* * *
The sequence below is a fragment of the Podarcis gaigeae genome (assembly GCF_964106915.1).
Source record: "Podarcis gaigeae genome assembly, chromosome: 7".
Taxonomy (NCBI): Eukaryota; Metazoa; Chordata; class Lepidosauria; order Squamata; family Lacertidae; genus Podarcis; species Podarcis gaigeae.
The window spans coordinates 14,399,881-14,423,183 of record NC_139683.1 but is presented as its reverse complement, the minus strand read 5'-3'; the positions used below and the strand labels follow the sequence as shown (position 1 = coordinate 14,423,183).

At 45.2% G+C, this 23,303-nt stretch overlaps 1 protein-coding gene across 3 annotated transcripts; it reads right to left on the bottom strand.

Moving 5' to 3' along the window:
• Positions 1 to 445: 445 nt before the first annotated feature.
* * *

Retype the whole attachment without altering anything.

The sequence below is a fragment of the Podarcis gaigeae genome (assembly GCF_964106915.1).
Source record: "Podarcis gaigeae genome assembly, chromosome: 7".
Taxonomy (NCBI): Eukaryota; Metazoa; Chordata; class Lepidosauria; order Squamata; family Lacertidae; genus Podarcis; species Podarcis gaigeae.
The window spans coordinates 14,399,881-14,423,183 of record NC_139683.1 but is presented as its reverse complement, the minus strand read 5'-3'; the positions used below and the strand labels follow the sequence as shown (position 1 = coordinate 14,423,183).

At 45.2% G+C, this 23,303-nt stretch overlaps 1 protein-coding gene across 3 annotated transcripts; it reads right to left on the bottom strand.

Moving 5' to 3' along the window:
• Positions 1 to 445: 445 nt before the first annotated feature.